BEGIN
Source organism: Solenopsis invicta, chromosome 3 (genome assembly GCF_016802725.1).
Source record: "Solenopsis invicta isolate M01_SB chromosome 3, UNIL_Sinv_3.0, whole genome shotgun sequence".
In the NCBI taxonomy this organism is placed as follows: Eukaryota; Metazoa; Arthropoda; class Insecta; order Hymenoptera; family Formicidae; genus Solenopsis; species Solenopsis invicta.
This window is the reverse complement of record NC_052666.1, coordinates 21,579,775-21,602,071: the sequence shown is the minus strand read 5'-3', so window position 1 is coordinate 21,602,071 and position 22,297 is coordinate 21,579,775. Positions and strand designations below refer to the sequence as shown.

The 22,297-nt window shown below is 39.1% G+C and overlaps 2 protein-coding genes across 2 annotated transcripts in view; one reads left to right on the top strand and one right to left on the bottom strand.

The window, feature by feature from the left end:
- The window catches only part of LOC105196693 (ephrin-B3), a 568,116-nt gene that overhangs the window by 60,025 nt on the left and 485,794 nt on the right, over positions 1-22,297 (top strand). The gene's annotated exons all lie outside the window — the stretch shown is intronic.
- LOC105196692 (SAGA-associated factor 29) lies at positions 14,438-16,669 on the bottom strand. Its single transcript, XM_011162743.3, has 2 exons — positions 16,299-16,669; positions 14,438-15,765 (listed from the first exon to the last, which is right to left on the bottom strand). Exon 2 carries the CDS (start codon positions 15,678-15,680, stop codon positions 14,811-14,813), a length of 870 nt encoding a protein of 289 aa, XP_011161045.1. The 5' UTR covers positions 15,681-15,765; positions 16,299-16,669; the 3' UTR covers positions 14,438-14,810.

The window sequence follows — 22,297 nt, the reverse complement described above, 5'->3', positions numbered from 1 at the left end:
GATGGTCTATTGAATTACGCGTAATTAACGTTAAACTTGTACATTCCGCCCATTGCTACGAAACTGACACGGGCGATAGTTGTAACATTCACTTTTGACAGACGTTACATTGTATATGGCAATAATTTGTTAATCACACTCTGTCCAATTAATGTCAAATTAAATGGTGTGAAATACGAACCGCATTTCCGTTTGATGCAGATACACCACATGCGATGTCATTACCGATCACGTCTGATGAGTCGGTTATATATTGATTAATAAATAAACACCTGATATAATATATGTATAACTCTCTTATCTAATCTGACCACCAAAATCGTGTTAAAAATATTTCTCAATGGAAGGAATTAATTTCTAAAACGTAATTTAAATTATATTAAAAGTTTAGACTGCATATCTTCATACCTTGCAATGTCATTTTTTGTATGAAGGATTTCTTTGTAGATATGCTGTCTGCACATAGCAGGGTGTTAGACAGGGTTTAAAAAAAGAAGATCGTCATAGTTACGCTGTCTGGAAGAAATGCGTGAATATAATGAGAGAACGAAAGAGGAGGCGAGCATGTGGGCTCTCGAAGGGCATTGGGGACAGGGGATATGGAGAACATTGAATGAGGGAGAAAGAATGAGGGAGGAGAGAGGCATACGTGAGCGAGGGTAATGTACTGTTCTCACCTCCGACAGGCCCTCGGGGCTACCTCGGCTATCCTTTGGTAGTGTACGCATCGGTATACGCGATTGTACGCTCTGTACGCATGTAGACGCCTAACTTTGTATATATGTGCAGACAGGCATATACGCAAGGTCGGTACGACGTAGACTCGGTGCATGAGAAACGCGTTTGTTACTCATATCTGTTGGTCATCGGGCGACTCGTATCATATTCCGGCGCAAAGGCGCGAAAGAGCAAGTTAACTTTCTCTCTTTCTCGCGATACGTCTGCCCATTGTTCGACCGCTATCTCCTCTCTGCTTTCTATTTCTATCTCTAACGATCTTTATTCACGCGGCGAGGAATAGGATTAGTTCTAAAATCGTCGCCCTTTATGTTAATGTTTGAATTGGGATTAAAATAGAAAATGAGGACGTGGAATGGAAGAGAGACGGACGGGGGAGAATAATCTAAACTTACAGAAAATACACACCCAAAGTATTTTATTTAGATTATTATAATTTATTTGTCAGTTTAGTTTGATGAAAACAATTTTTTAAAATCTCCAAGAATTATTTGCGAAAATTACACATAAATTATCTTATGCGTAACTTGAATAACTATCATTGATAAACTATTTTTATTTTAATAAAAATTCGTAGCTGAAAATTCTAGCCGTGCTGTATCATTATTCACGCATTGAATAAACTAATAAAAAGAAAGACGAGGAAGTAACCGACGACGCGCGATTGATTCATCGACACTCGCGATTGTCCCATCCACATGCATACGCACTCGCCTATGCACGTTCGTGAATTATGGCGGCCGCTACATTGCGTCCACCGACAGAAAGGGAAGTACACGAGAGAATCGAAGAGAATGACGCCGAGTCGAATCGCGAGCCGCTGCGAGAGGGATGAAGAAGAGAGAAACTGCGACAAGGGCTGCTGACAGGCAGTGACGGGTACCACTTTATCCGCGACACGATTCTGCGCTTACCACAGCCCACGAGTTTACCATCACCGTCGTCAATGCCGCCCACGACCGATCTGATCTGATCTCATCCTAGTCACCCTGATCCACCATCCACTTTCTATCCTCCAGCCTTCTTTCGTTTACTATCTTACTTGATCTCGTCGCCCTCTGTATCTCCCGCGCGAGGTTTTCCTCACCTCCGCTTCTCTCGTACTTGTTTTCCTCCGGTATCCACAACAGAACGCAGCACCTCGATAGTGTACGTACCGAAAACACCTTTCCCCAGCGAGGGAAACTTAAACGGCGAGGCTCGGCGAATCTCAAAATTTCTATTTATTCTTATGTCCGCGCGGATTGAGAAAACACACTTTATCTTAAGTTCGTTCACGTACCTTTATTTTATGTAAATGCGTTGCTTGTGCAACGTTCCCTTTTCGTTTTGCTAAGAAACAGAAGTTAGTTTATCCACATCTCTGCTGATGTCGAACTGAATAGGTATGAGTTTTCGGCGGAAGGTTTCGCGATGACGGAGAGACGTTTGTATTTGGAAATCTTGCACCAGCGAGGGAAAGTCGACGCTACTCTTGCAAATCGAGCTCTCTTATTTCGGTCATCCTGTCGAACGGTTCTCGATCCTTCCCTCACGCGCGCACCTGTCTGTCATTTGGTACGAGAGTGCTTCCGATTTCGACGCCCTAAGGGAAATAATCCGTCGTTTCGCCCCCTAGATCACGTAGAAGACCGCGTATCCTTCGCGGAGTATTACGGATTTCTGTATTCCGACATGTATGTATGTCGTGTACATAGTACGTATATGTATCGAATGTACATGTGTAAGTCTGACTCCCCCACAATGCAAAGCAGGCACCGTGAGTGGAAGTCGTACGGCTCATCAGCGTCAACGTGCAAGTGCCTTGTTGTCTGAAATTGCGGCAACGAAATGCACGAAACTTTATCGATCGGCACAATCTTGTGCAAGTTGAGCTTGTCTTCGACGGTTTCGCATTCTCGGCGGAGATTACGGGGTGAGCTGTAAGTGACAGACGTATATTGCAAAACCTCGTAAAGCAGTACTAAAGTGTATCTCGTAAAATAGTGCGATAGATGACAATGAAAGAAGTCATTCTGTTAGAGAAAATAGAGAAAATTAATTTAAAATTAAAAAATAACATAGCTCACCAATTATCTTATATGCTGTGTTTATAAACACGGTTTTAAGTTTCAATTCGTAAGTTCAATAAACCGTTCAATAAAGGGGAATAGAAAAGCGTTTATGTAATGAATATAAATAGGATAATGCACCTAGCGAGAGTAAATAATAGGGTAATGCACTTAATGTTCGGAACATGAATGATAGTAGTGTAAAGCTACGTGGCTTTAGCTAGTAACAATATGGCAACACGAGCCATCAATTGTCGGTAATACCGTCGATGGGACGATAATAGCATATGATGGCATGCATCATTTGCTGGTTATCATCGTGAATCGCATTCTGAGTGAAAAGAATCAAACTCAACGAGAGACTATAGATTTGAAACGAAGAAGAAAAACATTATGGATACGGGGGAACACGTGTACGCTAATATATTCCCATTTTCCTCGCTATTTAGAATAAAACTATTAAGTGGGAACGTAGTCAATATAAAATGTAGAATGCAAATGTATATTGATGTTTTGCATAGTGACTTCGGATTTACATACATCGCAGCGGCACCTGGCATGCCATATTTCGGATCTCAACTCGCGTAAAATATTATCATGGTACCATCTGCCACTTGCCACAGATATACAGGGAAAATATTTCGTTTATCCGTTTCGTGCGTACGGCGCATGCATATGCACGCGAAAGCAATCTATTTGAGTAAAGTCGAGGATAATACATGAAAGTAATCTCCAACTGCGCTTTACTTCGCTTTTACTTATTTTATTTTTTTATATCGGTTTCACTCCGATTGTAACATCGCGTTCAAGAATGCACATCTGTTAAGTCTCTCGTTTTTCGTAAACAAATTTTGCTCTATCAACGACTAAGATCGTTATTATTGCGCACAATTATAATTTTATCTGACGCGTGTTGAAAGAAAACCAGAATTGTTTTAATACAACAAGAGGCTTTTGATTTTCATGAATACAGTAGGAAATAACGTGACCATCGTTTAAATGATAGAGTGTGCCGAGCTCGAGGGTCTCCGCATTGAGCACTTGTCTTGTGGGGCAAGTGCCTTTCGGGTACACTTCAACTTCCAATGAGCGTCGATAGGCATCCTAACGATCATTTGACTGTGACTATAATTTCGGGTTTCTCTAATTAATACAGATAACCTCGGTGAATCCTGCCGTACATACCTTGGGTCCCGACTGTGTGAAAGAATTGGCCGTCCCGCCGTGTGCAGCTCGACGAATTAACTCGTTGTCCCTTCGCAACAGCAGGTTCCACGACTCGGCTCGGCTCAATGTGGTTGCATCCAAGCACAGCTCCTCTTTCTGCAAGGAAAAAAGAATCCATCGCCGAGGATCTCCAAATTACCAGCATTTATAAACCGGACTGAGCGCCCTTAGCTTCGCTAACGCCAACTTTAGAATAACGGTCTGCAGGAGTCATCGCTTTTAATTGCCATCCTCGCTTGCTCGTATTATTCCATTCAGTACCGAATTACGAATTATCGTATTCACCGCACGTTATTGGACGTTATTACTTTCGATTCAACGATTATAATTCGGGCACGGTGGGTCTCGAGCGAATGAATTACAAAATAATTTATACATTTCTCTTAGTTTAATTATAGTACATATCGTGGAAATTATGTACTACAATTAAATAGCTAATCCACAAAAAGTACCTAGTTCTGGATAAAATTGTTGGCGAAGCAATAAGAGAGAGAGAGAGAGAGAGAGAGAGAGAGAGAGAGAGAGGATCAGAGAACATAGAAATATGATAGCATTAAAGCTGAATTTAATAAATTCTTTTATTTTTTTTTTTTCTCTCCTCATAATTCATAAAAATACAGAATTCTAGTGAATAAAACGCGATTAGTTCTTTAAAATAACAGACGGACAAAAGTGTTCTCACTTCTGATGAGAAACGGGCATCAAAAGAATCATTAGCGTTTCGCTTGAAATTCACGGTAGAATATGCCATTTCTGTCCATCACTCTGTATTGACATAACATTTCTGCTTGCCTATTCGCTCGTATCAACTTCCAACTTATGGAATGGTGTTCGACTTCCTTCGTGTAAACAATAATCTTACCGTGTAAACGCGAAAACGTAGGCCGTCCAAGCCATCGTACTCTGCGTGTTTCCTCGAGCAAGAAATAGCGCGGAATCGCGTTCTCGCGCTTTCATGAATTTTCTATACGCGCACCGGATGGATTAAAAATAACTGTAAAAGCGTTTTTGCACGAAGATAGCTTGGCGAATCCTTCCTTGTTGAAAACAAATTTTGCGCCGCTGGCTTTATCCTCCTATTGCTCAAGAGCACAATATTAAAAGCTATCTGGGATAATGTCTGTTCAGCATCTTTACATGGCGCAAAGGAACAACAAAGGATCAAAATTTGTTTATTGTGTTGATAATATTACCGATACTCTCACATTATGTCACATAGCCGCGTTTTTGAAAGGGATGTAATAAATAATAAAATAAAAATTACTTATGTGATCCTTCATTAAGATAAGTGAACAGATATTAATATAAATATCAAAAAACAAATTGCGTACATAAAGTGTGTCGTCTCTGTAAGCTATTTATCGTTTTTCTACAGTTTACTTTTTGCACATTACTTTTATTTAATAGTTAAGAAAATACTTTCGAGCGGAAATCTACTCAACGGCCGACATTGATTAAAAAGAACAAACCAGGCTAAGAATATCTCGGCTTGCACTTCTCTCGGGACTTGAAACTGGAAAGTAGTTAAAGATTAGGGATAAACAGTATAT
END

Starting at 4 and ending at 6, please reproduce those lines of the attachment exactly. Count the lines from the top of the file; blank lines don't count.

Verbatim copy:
This window is the reverse complement of record NC_052666.1, coordinates 21,579,775-21,602,071: the sequence shown is the minus strand read 5'-3', so window position 1 is coordinate 21,602,071 and position 22,297 is coordinate 21,579,775. Positions and strand designations below refer to the sequence as shown.

The 22,297-nt window shown below is 39.1% G+C and overlaps 2 protein-coding genes across 2 annotated transcripts in view; one reads left to right on the top strand and one right to left on the bottom strand.

The window, feature by feature from the left end: